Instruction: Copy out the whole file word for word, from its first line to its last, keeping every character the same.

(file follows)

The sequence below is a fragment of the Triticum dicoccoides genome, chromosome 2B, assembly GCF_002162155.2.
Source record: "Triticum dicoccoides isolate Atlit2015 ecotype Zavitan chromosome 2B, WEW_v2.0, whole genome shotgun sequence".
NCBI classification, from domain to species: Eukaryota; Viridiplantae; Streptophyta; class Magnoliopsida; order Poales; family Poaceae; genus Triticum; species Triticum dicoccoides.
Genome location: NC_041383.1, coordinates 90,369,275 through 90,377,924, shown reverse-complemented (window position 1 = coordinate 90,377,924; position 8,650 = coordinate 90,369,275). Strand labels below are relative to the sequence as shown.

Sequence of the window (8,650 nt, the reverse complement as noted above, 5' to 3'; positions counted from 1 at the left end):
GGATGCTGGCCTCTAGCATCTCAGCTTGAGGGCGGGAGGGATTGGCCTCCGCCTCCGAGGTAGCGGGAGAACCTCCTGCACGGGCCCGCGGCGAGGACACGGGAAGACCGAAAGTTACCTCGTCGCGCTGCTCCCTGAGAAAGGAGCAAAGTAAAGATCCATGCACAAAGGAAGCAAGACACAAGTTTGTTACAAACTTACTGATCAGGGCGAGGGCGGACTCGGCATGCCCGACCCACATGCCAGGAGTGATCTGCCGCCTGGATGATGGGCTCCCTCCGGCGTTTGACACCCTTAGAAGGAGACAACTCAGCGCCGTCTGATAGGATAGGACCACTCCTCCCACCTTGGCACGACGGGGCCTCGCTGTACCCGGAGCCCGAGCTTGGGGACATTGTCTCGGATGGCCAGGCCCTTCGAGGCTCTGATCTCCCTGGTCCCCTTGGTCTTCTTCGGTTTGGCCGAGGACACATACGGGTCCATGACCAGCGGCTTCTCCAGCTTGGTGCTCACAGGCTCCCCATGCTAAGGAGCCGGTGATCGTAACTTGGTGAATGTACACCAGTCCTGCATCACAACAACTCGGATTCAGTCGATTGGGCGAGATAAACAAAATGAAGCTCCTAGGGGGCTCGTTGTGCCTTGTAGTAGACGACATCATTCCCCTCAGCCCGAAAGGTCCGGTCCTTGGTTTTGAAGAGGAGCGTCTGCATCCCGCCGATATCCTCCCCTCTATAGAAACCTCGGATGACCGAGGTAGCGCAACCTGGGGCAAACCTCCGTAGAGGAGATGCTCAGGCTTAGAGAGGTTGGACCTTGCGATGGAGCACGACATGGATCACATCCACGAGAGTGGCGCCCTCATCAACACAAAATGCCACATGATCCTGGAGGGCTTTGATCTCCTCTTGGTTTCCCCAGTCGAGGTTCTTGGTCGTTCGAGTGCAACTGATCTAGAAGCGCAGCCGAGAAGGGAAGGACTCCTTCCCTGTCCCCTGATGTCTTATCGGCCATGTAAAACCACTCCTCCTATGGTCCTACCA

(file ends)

The sequence below is a fragment of the Triticum dicoccoides genome, chromosome 2B, assembly GCF_002162155.2.
Source record: "Triticum dicoccoides isolate Atlit2015 ecotype Zavitan chromosome 2B, WEW_v2.0, whole genome shotgun sequence".
NCBI classification, from domain to species: Eukaryota; Viridiplantae; Streptophyta; class Magnoliopsida; order Poales; family Poaceae; genus Triticum; species Triticum dicoccoides.
Genome location: NC_041383.1, coordinates 90,369,275 through 90,377,924, shown reverse-complemented (window position 1 = coordinate 90,377,924; position 8,650 = coordinate 90,369,275). Strand labels below are relative to the sequence as shown.

Sequence of the window (8,650 nt, the reverse complement as noted above, 5' to 3'; positions counted from 1 at the left end):
GGATGCTGGCCTCTAGCATCTCAGCTTGAGGGCGGGAGGGATTGGCCTCCGCCTCCGAGGTAGCGGGAGAACCTCCTGCACGGGCCCGCGGCGAGGACACGGGAAGACCGAAAGTTACCTCGTCGCGCTGCTCCCTGAGAAAGGAGCAAAGTAAAGATCCATGCACAAAGGAAGCAAGACACAAGTTTGTTACAAACTTACTGATCAGGGCGAGGGCGGACTCGGCATGCCCGACCCACATGCCAGGAGTGATCTGCCGCCTGGATGATGGGCTCCCTCCGGCGTTTGACACCCTTAGAAGGAGACAACTCAGCGCCGTCTGATAGGATAGGACCACTCCTCCCACCTTGGCACGACGGGGCCTCGCTGTACCCGGAGCCCGAGCTTGGGGACATTGTCTCGGATGGCCAGGCCCTTCGAGGCTCTGATCTCCCTGGTCCCCTTGGTCTTCTTCGGTTTGGCCGAGGACACATACGGGTCCATGACCAGCGGCTTCTCCAGCTTGGTGCTCACAGGCTCCCCATGCTAAGGAGCCGGTGATCGTAACTTGGTGAATGTACACCAGTCCTGCATCACAACAACTCGGATTCAGTCGATTGGGCGAGATAAACAAAATGAAGCTCCTAGGGGGCTCGTTGTGCCTTGTAGTAGACGACATCATTCCCCTCAGCCCGAAAGGTCCGGTCCTTGGTTTTGAAGAGGAGCGTCTGCATCCCGCCGATATCCTCCCCTCTATAGAAACCTCGGATGACCGAGGTAGCGCAACCTGGGGCAAACCTCCGTAGAGGAGATGCTCAGGCTTAGAGAGGTTGGACCTTGCGATGGAGCACGACATGGATCACATCCACGAGAGTGGCGCCCTCATCAACACAAAATGCCACATGATCCTGGAGGGCTTTGATCTCCTCTTGGTTTCCCCAGTCGAGGTTCTTGGTCGTTCGAGTGCAACTGATCTAGAAGCGCAGCCGAGAAGGGAAGGACTCCTTCCCTGTCCCCTGATGTCTTATCGGCCATGTAAAACCACTCCTCCTATGGTCCTACCA